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The Saratoga Falcon

The Saratoga Falcon

The Saratoga Falcon

Junior in progress of developing user-friendly solutions regarding air pollution concerns

Amy Luo
A collage of junior Kyleen Liao’s ambitious research journey.

Stuck as a freshman in the pandemic lockdown, Kyleen Liao, now a junior, looked out the window to the sight of red smoke blanketing the sky from wildfires. The fires obstructed access to clean air and harmed sensitive groups.

  One challenge, though, was that measures of air quality or AQI (Air Quality Index; a measure of how clean or polluted the air is) weren’t always accurate or helpful. 

Seeing a chance to help, Liao was determined to improve the imprecise predictions of air quality available to the public.

Since 2021, Liao has been working on a web application that better predicts air quality using Graph Neural Networks, a type of machine learning (ML) model that can make predictions based on data represented as a graph. Since the movement of air pollutants can be displayed as a graph, the model allows for a clearer understanding of local relationships and trends in the AQI values.

Through her app, Liao is aiming to encourage research advancements in the intersection of environmental science and artificial intelligence to better inform the public on accurate air quality predictions. It is still in the development phase. “In the past couple of years, you can really see the damage [from wildfire smoke] and how much it’s changed people’s lives,” Liao said. “Air quality prediction really can make a meaningful impact to improve people’s lives as disasters are worsening.”

Liao’s journey started with the school’s Science Club, which offers one-on-one student to alumni pairings for guidance on scientific projects. In June 2021, she began receiving guidance from Alexander Li, an alumni from the class of 2017 specializing in AI research at Carnegie Mellon University as a doctoral student, to work through project ideas she came up with in quarantine.

“Li always kept me on the right track,” she said. “Seeing the importance in the work I was doing, he wanted to make it accessible to users, and he inspired me to create the web app. His encouragement and support inspired me to gain confidence to start a personal research project in the first place.”

She added: “I’m so grateful for the Science Club and its program, because without that, I would not have been able to get started on this project two years ago.”

Liao stressed the importance of researching available literature on a topic. From brainstorming areas for improvement to reading about others’ discoveries in air quality predictions, this process was crucial to properly understand the topic.

As part of creating her app, Liao then reached out to environmental engineering professor Pierre Gentine at Columbia University in the spring of 2022 to learn how to accurately predict air quality. Throughout a summer internship there, Liao received crucial feedback and support that expanded her research.

With a welcoming postdoc and research scientist as her supervisors, she was able to expand on the work she had already done with Li, adding more meteorological (weather) variables as predictors in addition to ones she found through literature research, allowing better modeling of the movement and interaction of PM 2.5 [a pollution particle damaging to the lungs].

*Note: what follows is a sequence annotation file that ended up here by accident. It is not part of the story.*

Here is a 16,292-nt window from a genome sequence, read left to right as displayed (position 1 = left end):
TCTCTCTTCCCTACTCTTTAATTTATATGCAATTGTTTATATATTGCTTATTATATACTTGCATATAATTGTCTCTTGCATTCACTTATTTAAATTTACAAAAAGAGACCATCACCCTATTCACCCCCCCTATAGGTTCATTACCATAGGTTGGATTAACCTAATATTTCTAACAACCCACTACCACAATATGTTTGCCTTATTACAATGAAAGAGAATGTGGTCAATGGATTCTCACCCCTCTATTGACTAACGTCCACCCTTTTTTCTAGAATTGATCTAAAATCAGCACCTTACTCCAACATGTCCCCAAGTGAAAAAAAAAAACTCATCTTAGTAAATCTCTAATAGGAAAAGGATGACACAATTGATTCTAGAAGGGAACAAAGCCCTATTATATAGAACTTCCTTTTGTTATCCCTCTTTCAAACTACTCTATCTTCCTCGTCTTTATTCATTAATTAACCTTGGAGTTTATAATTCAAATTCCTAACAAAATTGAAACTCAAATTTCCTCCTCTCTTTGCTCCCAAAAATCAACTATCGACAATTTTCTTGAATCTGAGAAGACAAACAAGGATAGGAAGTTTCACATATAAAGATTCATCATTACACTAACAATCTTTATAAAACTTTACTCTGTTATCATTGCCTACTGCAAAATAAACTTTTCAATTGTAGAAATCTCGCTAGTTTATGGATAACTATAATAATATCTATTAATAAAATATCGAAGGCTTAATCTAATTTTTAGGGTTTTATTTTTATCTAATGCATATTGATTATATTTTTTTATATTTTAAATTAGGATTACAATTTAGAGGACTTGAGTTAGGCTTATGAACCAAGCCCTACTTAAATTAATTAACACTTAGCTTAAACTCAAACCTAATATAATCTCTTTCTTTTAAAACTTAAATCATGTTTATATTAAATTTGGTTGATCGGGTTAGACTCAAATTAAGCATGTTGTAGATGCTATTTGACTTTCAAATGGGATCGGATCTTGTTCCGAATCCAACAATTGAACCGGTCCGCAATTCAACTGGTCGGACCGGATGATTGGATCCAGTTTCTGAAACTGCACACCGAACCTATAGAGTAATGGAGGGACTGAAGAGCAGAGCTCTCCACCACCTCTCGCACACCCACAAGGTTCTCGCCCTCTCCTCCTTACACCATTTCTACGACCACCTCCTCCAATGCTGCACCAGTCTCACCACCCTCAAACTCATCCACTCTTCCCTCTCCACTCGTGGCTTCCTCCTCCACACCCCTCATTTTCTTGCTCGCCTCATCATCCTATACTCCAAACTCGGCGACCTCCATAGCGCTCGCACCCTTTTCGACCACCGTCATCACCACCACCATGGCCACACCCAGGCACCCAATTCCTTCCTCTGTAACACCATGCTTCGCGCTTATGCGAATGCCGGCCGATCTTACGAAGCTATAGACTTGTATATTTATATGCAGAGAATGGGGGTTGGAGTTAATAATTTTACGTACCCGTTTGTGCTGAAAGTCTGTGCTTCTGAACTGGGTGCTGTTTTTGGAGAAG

As she presented her findings during discussions, she was given constructive criticisms and new perspectives, such as the suggestion to look into the sources of air pollution, prompting her to identify fire vs. ambient (ie. fuel combustion) sources and their impact on the AQI index, information that’s valuable to help the public stay healthy. Studies did prove that PM 2.5 produced by ambient sources is more toxic than non-ambient sources.

“The team encouraged me to utilize machine learning algorithms to address the question of disentangling the effects of different sources on pollutant concentrations,” Liao said. “This is beneficial to be aware of in order for people to minimize their exposure to toxins in air pollution.”

The project and internship with Columbia extended into the school year, and she now meets every two or three weeks with the research institution for progress check-ins. Liao’s passion for the field has increased with her project work, and she now looks to pursue environmental engineering as a major and potentially minor in computer science. 

With the project’s plentiful potential and the field’s complexity, she sees herself continuing its works even as a career path. Working with Columbia, she was able to gain insight and experience into what working in a professional research setting was like.

Throughout the past two years that Liao has dedicated to the project, numerous obstacles stood in the way. She noted that the most frustrating issue was finding the correct method to increase the prediction accuracy of the PM 2.5 concentration. It took months of research, discussion with Columbia’s team and testing techniques to finally arrive at the desired effect.

“My biggest takeaway from the project would be perseverance,” Liao said. “Find something that you’re passionate about and apply the skills you have to that problem. Research is never straightforward, and there will always be unexpected issues, but I always try to keep in mind the end goal and the impact.”

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